Cons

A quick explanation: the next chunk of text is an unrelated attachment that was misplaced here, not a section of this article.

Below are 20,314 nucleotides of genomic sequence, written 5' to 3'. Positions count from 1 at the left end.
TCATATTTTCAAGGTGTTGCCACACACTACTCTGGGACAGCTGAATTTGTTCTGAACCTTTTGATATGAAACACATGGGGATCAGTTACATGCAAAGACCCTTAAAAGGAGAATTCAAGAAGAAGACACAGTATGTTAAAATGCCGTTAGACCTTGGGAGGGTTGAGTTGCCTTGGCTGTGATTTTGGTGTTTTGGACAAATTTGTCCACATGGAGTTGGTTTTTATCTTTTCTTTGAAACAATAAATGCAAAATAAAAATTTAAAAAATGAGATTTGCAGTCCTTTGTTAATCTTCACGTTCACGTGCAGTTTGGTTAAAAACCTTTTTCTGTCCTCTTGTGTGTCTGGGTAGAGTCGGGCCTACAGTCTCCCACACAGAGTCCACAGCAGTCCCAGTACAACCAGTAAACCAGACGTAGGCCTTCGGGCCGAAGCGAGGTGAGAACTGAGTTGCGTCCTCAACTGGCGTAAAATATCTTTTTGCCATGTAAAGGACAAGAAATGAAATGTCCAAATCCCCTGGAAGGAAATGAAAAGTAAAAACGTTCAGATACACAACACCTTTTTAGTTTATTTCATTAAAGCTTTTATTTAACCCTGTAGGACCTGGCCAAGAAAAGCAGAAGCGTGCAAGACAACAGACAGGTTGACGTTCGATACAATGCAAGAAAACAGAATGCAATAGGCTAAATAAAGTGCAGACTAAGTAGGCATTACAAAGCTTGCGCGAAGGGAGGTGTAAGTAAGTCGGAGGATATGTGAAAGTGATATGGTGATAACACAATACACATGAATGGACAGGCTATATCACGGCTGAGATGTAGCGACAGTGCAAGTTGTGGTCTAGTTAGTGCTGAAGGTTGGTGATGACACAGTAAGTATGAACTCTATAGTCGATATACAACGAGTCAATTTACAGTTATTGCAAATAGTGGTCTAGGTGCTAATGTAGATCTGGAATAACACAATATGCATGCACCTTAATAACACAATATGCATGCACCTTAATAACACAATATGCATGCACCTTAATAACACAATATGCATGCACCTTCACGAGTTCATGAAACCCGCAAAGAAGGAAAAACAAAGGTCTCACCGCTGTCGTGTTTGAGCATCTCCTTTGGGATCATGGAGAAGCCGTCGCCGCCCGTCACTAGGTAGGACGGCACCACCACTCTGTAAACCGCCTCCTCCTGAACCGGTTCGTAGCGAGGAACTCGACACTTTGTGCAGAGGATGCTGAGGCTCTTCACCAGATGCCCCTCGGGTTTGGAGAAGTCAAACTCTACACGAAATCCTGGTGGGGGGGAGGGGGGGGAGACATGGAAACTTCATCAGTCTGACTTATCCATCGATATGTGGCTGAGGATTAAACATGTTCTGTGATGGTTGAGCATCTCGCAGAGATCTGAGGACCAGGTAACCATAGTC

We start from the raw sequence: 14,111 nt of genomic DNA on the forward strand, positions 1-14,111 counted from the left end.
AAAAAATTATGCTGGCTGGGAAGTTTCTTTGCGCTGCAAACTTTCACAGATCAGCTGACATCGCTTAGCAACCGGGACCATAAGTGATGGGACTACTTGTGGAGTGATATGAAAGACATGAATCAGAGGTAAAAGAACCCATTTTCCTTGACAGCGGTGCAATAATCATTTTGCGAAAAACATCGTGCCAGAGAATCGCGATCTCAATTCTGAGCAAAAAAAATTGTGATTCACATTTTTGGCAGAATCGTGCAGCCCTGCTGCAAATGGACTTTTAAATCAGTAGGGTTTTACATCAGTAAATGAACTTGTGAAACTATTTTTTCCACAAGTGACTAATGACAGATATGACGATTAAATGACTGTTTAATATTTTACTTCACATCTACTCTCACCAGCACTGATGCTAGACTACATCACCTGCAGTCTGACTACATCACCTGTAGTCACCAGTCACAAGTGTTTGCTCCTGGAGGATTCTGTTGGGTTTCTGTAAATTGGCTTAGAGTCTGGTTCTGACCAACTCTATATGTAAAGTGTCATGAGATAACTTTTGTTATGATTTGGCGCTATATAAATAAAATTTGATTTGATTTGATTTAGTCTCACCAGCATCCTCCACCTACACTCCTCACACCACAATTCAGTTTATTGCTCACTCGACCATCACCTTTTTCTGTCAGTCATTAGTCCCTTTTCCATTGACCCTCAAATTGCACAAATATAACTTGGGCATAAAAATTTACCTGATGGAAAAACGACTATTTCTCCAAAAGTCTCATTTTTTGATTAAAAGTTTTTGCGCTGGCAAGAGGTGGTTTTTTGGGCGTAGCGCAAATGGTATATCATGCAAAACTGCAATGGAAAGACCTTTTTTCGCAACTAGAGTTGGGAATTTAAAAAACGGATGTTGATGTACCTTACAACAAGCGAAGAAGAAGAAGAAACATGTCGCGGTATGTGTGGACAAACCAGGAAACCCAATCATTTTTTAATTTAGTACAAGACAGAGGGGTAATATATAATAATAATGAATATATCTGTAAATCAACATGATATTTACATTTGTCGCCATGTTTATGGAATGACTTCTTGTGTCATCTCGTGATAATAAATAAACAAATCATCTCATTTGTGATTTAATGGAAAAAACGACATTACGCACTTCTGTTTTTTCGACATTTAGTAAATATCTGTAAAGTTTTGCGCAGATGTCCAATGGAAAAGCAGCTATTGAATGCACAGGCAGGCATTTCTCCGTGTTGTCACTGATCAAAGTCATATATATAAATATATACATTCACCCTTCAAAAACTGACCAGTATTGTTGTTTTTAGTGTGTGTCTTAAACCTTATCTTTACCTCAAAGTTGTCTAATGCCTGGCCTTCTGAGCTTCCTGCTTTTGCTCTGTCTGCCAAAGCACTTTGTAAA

*One of the single biggest issues with HEI is their model for how they staff hotels with managers and administrative workers. They follow what I like to call the hourglass model. Corporate of course gets plenty of people. Also, there are plenty of entry-level positions (i.e. servers, housekeeping, front desk, etc.). However, the managerial staff and managers are woefully under-supported. I was friends with numerous managers, and due to my own work ethic was often able to help with various administrative functions at the property I was at. HEI so woefully understaffs those hotel-level administrative staff and managers that most managers and administrative staff rarely get to use any of their PTO. None of the managers I talked to ever got to use all of their vacation time, and most of them could not ever use more than a week at a time (the use of such time off being common at other hotel companies). I heard stories of managers getting their first vacation time in over a year when I was there, and it would only be for 1 week. While most "boots-on-the-floor" associates were paid alright, people in managerial or administrative positions (such as departmental heads, or 'hourly' non-managerial administrative associates like accountants, reservations associates, etc.) were generally underpaid. *PTO: Speaking of PTO, the PTO at this company is terrible and antiquated. Not only do the majority of managers and administrative staff not get to use much (if any) of their PTO, but the amount offered is small. Salaried associates get 2 weeks of PTO after their first year (1 week after 6 months, 1 at the year anniversary), while hourly workers get just 1 week of PTO after their first year. PTO does not roll over. For ALL workers, it progressively increases as such: 2 weeks after 2 years, 3 weeks after 5 years, and 4 weeks after 10 years. But, as mentioned before, good luck using more than 1 week of your PTO at this company, let alone 3 or 4. There is no hourly-based PTO accrual - it is simply "weeks" of PTO that you get, based on the average number of hours worked per week, not to exceed 40 hours of vacation pay (despite the fact that many people there work 50+ hour weeks regularly, especially the managers - though managers get 45 hours of pay per vacation week). Most hospitality companies will offer "weeks" of vacation PLUS PTO accrual based on hours worked, and offer some rollover as well. HEI needs to catch up there. PTO (really just called "vacation" or "weeks of vacation") is offered to full-timers (30+ hours). *Holidays: HEI only offers just 6 paid holidays, following a similar model - it is based on average hours worked per shift, capped at 8 hours of bonus pay per holiday. Like PTO, available to full-time workers (30+ hours). *HEI supposedly had incentive bonuses for things such as referring friends and performance (such as getting good scores on the Marriott BonVoy site), but most of my coworkers (I had this same problem several times myself) usually had to fight tooth & nail to get any of the incentive money we were promised we would receive. *The documentation policy (documentation is the friendly word HEI uses which means write-up) is ridiculous. Prior to working at this company, I had never gotten a write-up any any of the numerous jobs I have worked at, and always had a stellar work record. Despite frequent positive feedback both from managers and guests alike (raving guest reviews with my name would be posted in the associate cafeteria), I frequently got documentations for very minor "infractions" such as leaving well after my scheduled shift actually ended because I was not able to leave sooner, or having a full workload and missing one checkbox on a list of things I needed to get done because I would have such a heavy workload. This issue was not limited to me. I heard managers say they had been directed by HEI to "document" workers for bad TripAdvisor reviews. They told me they never had to do write-ups for TripAdvisor reviews at any other hotel they worked at, because people are ridiculous on TripAdvisor. Many good workers (with lots of guest accolades and recognition in the associate cafeteria) got terminated for a couple of minor infractions. There are 5-6 levels of documentation (coaching & counseling, verbal warning, written warning (sometimes 1-2), final warning, termination) to make it seem like you get a lot of 'chances', but really very petty, minor, common mistakes or incidents usually resulted in them stacking up pretty quickly. Additionally, documents (write-ups) do not go away after any period of time like they would at most companies. *The poor model of documentation is demonstrated by the fact that the hotel (per information I found out at a meetings) had a turnover rate far exceeding the average for hotels in the region (which in and of itself is a pain, since hotels already have high turnover), something like 10%-20% higher. Most workers didn't even make it to 6 months (actually, most probably didn't even make 3 months), because they either quit or were terminated. *The Corporate Executives at HEI's headquarters in Norwalk, CT are utterly incompetent. I was part of some Zoom meetings/trainings that corporate hosted, and they were always super disorganized and the way they spoke and presented themselves was usually very inauthentic and childish. The corporate culture also encouraged backstabbing, which included people overhearing private conversations and taking them out of context to make coworkers look bad. There were managers at my property who had close relations with corporate, and those individuals brought way too much drama to the property, which was encouraged by corporate. *There weren't many long-term managers, as many managers also quit/got fired pretty early on, but the ones who had been there a long time were pretty sold to HEI's heavy-handed disciplinary model, and often made things miserable for everyone else at the property. Such managers were often confrontational, and often didn't perform their job responsibilities properly. Examples include unwillingness to kick out guests who brought drugs & prostitutes into the hotel, hotboxed a floors with weed, harassed the female associates, and things of that nature. It would take several managers complaining (and often I myself bringing the situation to the attention of the right people) to even get such guests kicked out, despite the serious safety concerns as well as damaging of the property's reputation. The few that lasted were the ones who drank HEI's Kool-Aid and more or less were corporate's cronies. *Ultimately, I myself was terminated due to an honest, fairly common, minor mistake, due to the fact that a guest escalated it. I made an honest mistake that almost everyone in my department had made at least once, and in most cases, it would just result in a documentation. However, due to the guest making such a stink about it (and threatening to sue), HEI decided to tell my property to terminate me. This was up against the fact that during the nearly year I was there, I constantly received raving guest reviews (my name frequently being mentioned on reviews that had GSS scores of 10), and the majority of my coworkers at my department had been called in and/or interviewed by me. I had done a significant amount for this hotel (frequently picking up extra shifts and working 50 hour weeks, and recruiting a whole bunch of people), and all it took was one unreasonable guest to lose my job. It says a lot about a company when they are willing to get rid of a great employee (rather than stand up for them) to appease an unreasonable guest. I have never been written up at any other job I've had let alone terminated. *I was fortunate that several managers gave me a great review for the next hotel I got a job with a week later (it is my understanding that they had also fought to keep me from getting terminated), but I could have easily sued HEI for wrongful termination. The reality is that when I talked with my lawyers and explained the situation, they told me the guest did not have any possibility of winning any legal suit against the hotel given the circumstances, as no harm had been done to the guest, but that I would have a very good chance of winning a wrongful termination lawsuit had I chosen to go that route. Many of my former HEI coworkers encouraged me to sue HEI. In fact, when I interviewed at the next property I ended up getting a job at (a Marriott International corporate property), I explained to the interviewee how I had gotten terminated at HEI, and they not only hired me on the spot, but also asked me why I hadn't sued HEI, as they believed I should have sued them, too. Looking back on it, I would have done so if I had known we would be in the middle of a global pandemic just a few months later, as that money could have carried me far. *Last thought: HEI has a decent average rating on Glassdoor. This is because corporate encourages new employees to post reviews on Glassdoor before they have been there for very long. The smoke & mirrors I discussed above DOES work for a little bit. I actually thought it was a good company for my first 4 or so months. I quickly realized how much of a negative toll it was taking on my mental health after that. It says a lot that I felt happier and less stressed than I'd been in a long time when I got let go from the company. This place slowly takes the life out of you and you don't even realize it until it has gotten really bad. My recommendation: if you are going to hire on with a hotel, avoid HEI. I only didn't give HEI a 1 out of 5 because of the few redeeming qualities mentioned above on the "Pros" section. But trust me - you're better off if you avoid them. Hopefully COVID shuts HEI down. They deserve it.